As students across Ireland mark the end of their secondary school years, four Rohingya students celebrate their remarkable journey from being born in refugee camps to completing their secondary schools in excellent forms.

The students were between the ages of four and six when they were resettled in Carlow and Dublin in 2009. All of them were born in Kutupalong and Nayapara refugee camps, Bangladesh where their parents have taken refuge after being forced to flee the Myanmar’s genocidal campaign in 1991-2.

They, along with older students who had no formal education in the refugee camps, were welcome in Carlow and Dublin by the Irish society and assisted by volunteers, teachers and fellow students in their new school environments and systems.

The 2022 Leaving Cert (Leaving Certificate Examination) graduates are the sixth batch of Rohingya students ready to enrol in colleges and universities following the resettlement programme in 2009.

Rasna Begum, born in Kutupalong Refugee Camp, was six when she arrived in Carlow with her parents and two elder brothers. On May 24, she successfully completed her Leaving Cert at St. Leo’s College, Carlow.

Rasna has been an integral force and asset of the Rohingya community in Carlow. She has taken part and contributed in every event that the community organised. Her energy, humour and vision acts as one of the driving forces for the community.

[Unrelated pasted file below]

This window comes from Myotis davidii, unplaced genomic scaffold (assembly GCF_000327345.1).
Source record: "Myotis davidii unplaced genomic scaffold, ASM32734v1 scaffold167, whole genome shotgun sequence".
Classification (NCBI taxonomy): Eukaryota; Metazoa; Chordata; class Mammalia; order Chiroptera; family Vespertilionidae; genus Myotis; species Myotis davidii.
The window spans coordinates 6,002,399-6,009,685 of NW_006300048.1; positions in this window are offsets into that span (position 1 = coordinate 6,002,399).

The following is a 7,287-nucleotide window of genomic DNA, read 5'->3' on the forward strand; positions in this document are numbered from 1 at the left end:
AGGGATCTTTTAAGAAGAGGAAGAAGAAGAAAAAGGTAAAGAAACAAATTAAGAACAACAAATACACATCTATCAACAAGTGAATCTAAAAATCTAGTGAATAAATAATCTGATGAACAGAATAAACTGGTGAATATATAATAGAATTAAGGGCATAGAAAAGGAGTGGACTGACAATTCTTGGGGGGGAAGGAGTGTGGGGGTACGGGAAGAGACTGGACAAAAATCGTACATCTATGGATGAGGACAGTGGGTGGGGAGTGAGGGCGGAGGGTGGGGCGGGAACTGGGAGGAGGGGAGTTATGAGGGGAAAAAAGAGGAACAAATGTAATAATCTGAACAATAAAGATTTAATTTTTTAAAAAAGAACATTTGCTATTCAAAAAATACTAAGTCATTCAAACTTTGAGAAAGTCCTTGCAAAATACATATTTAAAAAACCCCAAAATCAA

St. Mary’s Academy CBS Carlow also saw two Rohingya students finishing the Leaving Cert on May 23. Saiful Islam and Rizoan Alam were four and five respectively at the time of the resettlement. Rizoan was born in Nayapara Refugee Camp while Saiful Islam in Kutupalong Refugee Camp. There were easily integrated into the Irish school system based on their ages.

It is their dedication and hard-work along with their sporting excellence in cricket and football and engagement in the community, which is highly remarkable.

Jahangir Alam, based in the capital, completed the Leaving Cert at Moyle Park College, Clondalkin, Dublin on May 25.

Jahangir who was born in Kutupalong Refugee Camp, has arrived in Dublin at the age of four. His family was resettled in Dublin instead of Carlow due to the medical conditions that his youngest brother suffers. Despite around a hundred kilometres away from the majority of the resettled Rohingya community, Jahangir’s parents place education as the main priority for their children. His dedication, self-discipline and industrious personality has produced a fine-tuned youngster in Jahangir Alam.

Rohingya Action Ireland congratulates and acknowledges the challenges that children faced in their initial stages of education in their new home. They have broken all the barriers – language, cultural, social and traumatic. It is a moment to celebrate their remarkable journey – a journey that inspires generations of Rohingya children.

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